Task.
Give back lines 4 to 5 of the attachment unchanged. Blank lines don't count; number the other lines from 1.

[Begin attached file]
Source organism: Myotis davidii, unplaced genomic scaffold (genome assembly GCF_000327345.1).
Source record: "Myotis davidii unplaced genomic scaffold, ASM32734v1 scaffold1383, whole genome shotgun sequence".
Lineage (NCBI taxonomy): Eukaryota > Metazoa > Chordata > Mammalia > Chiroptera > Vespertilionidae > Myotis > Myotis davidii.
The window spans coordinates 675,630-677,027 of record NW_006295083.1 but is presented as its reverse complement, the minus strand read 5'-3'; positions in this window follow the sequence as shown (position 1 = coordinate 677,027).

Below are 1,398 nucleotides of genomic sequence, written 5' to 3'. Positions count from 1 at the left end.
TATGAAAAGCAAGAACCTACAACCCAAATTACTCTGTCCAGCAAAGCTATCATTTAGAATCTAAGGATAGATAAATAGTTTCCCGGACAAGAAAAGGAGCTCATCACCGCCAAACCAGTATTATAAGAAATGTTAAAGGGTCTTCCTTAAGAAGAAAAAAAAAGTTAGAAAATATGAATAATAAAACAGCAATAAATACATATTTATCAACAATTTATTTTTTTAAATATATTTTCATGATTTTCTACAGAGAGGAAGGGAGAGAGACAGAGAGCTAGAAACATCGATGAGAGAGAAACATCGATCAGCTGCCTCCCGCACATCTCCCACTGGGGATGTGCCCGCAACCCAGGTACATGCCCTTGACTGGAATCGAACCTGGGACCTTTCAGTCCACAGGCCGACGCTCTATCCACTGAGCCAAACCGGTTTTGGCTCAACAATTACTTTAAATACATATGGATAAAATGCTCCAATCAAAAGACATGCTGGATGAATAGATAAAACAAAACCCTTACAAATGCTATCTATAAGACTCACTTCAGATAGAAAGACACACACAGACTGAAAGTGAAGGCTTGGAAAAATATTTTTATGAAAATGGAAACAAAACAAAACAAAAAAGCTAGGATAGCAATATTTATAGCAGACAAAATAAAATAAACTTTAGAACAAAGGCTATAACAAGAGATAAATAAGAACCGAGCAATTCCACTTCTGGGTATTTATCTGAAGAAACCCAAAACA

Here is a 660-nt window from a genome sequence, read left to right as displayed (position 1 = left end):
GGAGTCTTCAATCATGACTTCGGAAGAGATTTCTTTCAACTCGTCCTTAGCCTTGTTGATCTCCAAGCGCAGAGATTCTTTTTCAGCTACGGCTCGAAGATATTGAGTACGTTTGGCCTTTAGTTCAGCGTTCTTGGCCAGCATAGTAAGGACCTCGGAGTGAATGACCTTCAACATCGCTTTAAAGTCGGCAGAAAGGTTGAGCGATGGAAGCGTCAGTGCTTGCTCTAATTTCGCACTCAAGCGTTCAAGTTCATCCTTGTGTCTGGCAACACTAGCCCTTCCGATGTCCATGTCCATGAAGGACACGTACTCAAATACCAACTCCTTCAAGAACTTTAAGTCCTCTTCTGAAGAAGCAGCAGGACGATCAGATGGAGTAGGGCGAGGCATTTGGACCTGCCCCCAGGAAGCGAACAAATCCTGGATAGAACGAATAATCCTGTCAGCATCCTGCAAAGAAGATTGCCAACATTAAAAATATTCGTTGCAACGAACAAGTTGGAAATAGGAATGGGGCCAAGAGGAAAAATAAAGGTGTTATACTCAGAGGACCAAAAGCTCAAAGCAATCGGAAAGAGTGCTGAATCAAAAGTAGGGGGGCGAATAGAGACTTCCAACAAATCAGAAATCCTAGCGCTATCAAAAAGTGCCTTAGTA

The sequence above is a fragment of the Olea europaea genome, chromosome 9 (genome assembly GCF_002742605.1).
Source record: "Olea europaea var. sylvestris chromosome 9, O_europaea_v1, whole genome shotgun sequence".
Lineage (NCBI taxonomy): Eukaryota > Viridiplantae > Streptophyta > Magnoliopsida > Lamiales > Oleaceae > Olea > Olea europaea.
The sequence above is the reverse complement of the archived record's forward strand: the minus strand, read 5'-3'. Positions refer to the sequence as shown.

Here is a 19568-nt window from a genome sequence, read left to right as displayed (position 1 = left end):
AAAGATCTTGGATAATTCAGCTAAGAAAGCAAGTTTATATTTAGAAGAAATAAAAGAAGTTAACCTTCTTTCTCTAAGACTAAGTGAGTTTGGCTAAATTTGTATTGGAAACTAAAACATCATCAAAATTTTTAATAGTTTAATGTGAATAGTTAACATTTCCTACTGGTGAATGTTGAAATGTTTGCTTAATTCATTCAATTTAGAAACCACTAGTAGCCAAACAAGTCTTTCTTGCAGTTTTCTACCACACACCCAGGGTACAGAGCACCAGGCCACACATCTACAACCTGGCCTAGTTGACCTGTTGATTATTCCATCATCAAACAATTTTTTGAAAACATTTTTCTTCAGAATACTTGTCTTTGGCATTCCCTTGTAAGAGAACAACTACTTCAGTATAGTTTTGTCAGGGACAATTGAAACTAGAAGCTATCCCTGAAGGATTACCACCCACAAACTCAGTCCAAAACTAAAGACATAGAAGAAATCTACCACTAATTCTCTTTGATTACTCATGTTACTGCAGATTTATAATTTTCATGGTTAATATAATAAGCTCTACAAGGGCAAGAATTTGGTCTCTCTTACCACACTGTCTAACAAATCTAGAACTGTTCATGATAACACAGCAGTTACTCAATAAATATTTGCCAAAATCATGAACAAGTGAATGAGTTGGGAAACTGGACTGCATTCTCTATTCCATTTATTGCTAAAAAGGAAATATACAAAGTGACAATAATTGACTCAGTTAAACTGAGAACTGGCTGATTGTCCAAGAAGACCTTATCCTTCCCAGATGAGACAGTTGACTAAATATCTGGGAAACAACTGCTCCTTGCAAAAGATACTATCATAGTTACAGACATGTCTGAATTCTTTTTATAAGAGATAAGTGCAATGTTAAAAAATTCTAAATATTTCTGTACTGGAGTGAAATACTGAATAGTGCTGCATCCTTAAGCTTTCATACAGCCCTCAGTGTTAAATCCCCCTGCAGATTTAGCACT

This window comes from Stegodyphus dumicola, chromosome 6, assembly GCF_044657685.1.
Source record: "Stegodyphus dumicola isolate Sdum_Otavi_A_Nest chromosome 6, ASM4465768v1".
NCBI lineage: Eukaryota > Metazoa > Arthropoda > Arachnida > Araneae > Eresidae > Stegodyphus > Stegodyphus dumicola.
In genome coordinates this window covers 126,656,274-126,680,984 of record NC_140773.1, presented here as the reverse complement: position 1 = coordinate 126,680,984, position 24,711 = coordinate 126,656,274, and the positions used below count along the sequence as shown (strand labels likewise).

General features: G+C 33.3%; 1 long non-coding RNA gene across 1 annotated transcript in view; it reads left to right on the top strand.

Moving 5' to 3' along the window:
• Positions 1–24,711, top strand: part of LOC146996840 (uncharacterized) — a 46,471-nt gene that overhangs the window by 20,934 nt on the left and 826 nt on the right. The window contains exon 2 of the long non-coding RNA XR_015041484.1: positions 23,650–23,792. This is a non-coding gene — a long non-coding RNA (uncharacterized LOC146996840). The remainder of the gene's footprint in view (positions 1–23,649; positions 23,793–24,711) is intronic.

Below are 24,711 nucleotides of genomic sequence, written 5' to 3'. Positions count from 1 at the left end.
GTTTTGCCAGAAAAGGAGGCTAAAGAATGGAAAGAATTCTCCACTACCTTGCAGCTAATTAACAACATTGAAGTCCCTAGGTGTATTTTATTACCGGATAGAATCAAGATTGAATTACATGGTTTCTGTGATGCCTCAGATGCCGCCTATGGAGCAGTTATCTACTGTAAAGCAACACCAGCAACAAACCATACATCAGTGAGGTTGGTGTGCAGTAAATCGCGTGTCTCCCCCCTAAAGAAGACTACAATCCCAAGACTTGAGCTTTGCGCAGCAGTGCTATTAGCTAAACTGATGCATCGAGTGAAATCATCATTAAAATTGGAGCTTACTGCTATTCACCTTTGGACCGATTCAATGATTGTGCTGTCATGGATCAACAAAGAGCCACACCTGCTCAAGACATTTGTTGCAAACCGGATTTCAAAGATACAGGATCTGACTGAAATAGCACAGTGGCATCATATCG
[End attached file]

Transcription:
The window spans coordinates 675,630-677,027 of record NW_006295083.1 but is presented as its reverse complement, the minus strand read 5'-3'; positions in this window follow the sequence as shown (position 1 = coordinate 677,027).

Below are 1,398 nucleotides of genomic sequence, written 5' to 3'. Positions count from 1 at the left end.